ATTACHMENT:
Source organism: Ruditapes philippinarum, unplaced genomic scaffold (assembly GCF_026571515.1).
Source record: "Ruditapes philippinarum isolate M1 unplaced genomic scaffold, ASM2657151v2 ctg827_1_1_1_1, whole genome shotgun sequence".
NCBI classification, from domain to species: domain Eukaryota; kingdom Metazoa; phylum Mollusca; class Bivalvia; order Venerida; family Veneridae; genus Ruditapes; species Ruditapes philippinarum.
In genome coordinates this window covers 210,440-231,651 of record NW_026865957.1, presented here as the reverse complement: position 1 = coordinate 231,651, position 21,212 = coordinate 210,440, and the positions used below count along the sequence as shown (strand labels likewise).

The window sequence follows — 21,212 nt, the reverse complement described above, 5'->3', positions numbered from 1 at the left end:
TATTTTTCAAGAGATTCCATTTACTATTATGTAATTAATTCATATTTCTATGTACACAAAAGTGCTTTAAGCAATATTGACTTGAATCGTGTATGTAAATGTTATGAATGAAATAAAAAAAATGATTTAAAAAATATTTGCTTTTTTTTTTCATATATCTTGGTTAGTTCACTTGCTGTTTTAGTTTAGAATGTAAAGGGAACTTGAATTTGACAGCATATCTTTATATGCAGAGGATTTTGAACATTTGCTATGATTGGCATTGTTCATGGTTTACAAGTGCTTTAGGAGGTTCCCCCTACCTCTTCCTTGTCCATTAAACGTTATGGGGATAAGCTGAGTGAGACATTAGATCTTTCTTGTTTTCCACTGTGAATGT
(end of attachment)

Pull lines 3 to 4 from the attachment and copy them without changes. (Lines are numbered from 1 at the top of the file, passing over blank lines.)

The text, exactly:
NCBI classification, from domain to species: domain Eukaryota; kingdom Metazoa; phylum Mollusca; class Bivalvia; order Venerida; family Veneridae; genus Ruditapes; species Ruditapes philippinarum.
In genome coordinates this window covers 210,440-231,651 of record NW_026865957.1, presented here as the reverse complement: position 1 = coordinate 231,651, position 21,212 = coordinate 210,440, and the positions used below count along the sequence as shown (strand labels likewise).